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On June 5, 2019, the Securities and Exchange Commission (the “SEC”) voted to adopt two new rules intended to protect retail investors. We discussed the practical impact of one of those rules, the rule requiring the new Form CRS here. On the same date, the SEC also provided guidance on the fiduciary duties owed by investment advisers to clients under Section 206 of the Investment Advisers Act of 1940 (the “Advisers Act”) and clarified its interpretations on the “solely incidental” prong of the broker-dealer exclusion under the Advisers Act.
In addition to promulgating the new Form CRS, the SEC adopted Regulation Best Interest (“Reg BI”) to further enhance the quality and transparency of retail investors’ relationships with broker-dealers. Reg BI requires broker-dealers and natural persons who are associated persons of a broker-dealer to act in the best interest of the retail customer when making a recommendation of any securities transaction or investment strategy involving securities to a retail customer. Reg BI requires that broker-dealers and their associated persons be held to a higher standard of care than the current suitability standards without rising to the levels of fiduciary duties imposed upon investment advisers.
Best Interest Obligation
Reg BI makes it clear that broker-dealers dealing with retail customers will be held to a higher standard that cannot be satisfied by disclosure alone. The regulation requires broker-dealers to act in the best interest of the retail customer when recommending a securities transaction or investment strategy and requires broker-dealers to establish, maintain, and enforce policies and procedures to identify and disclose material facts about conflicts of interest.
The SEC did not provide a definition for “best interest,” but indicated that the “best interest” standard is consistent with many key components of the Department of Labor’s Impartial Conduct Standards and incorporates principles that underlie the Department of Labor Fiduciary Rule. Reg BI is intended to require broker-dealers to take steps to reduce the effect of, and in some cases eliminate, conflicts that create an incentive to place a broker-dealer’s, or an associated person’s, interest ahead of the retail customer’s interest when making a recommendation.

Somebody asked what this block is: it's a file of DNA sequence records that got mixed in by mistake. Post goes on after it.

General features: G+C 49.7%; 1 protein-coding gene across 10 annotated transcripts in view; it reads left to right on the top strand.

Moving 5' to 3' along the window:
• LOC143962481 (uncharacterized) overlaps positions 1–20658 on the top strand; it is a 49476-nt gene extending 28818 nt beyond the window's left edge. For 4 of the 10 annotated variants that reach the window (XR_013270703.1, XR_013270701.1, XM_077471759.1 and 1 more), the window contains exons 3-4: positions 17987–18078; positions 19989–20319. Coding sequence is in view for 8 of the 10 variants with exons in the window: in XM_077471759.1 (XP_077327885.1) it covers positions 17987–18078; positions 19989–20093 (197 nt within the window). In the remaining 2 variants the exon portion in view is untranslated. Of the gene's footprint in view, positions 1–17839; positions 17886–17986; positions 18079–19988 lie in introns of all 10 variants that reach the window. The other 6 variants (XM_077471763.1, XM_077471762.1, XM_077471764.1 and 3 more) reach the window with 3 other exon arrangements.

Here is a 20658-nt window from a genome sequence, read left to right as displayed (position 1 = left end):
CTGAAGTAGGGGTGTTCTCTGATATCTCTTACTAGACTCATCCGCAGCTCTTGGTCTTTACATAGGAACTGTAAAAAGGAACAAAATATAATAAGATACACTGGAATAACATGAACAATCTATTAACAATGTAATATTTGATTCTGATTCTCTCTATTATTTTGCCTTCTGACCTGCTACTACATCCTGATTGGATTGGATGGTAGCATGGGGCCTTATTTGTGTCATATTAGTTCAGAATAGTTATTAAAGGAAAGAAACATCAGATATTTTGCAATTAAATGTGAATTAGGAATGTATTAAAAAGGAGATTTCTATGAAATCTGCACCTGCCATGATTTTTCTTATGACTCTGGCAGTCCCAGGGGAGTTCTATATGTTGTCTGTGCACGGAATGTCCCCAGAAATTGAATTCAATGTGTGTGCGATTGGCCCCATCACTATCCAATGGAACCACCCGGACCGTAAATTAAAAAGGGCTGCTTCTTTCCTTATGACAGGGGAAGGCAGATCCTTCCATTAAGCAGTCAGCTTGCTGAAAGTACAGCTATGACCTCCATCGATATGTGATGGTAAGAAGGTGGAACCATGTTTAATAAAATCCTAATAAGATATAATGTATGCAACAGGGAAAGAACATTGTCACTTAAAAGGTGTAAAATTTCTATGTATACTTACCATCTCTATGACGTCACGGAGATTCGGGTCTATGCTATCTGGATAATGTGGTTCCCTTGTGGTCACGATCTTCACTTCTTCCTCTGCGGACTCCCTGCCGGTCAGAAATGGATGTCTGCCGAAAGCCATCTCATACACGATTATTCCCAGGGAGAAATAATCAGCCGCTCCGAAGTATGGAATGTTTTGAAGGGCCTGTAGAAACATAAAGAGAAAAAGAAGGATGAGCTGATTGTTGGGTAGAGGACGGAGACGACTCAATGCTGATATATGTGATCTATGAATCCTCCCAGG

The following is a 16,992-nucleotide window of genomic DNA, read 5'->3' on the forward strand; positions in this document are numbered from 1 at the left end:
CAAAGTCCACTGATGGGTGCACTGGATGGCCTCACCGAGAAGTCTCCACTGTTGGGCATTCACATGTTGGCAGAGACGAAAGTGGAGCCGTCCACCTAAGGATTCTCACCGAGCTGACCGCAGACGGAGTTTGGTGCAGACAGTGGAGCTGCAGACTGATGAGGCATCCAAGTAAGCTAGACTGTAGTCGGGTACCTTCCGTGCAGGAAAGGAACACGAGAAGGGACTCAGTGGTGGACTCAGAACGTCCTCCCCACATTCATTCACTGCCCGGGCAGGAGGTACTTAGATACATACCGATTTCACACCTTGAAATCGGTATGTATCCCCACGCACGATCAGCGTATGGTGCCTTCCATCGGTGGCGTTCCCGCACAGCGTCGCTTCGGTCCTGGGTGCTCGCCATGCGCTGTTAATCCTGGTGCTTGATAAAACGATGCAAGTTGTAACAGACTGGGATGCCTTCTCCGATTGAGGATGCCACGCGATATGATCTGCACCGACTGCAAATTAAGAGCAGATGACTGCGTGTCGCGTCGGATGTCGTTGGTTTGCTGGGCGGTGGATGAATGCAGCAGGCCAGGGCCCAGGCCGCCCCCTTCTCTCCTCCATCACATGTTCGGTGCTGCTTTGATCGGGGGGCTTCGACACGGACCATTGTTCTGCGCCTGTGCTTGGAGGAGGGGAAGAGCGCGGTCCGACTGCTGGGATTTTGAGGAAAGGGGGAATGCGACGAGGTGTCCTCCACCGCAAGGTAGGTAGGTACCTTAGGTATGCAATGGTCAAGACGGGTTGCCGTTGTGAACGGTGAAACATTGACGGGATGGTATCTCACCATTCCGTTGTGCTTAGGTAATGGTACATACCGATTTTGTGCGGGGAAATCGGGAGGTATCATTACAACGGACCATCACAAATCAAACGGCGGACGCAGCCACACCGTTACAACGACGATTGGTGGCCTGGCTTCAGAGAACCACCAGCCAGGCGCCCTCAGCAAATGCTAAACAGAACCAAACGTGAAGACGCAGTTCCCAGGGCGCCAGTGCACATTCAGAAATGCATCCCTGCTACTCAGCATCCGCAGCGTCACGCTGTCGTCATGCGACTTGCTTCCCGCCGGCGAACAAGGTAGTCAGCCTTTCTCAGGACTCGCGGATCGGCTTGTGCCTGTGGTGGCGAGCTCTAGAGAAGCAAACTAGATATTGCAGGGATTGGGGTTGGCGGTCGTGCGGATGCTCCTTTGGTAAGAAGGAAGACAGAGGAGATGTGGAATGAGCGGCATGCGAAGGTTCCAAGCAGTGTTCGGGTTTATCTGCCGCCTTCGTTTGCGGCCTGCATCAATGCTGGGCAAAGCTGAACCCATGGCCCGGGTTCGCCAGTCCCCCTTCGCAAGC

The adopting release does make clear that the best interest standard is not the same as the fiduciary duties owed to a client by an investment adviser. The recent SEC guidance referenced above reaffirms and provides guidance regarding those fiduciary duties and adds that the duty is broad, principles-based and applies to the entire adviser-client relationship. This SEC guidance also provides examples of what constitutes full and fair disclosure as well as requirements for investor informed consent. Contrasting the duties owed to its clients by a registered investment adviser helps to further inform the best interest standard.
Broker-dealers will be considered to have met the best interest obligation if they satisfy four components when making a securities transaction or investment strategy recommendation which are described in greater detail below:
- the Disclosure Obligation,
- the Care Obligation,
- the Conflict of Interest Obligation, and
- the Compliance Obligation.
Reg BI applies to account recommendations at the time such recommendation is made, including recommendations to roll over or transfer assets in a workplace retirement plan account to an IRA, and recommendations to take a plan distribution for the purpose of opening a securities account.
Regulation Best Interest is codified in the Securities Exchange Act of 1934 as a new rule at 17 CFR 240.15l-1 and as amendments to 17 CFR 240.17a-3(a)(25), and 17 CFR 240.17a-4(e)(5).
Definition of Retail Customer
A Retail Customer is defined as a natural person, or the legal representative of such natural person, who (i) receives a recommendation of any securities transaction or investment strategy involving securities from a broker, dealer or a natural person who is an association person of a broker or dealer; and (ii) uses the recommendation primarily for personal, family or household purposes. Reg BI applies any time a retail customer receives a recommendation by a broker dealer and uses that recommendation, not just for recommendations that result in a broker-dealer receiving compensation. This definition excludes natural persons seeking investment services for commercial or business purposes; however, if a person is seeking services for a mix of personal and non-personal purposes, Reg BI would be applicable. We note that this definition of “retail customer” does not differentiate between natural persons based on net worth or other criteria, and as such any natural person seeking to receive services for personal, family, or household purposes would be deemed to be a “retail customer.” We also note that the definition is very similar to, but not precisely the same as, the term “retail investor” used in Form CRS.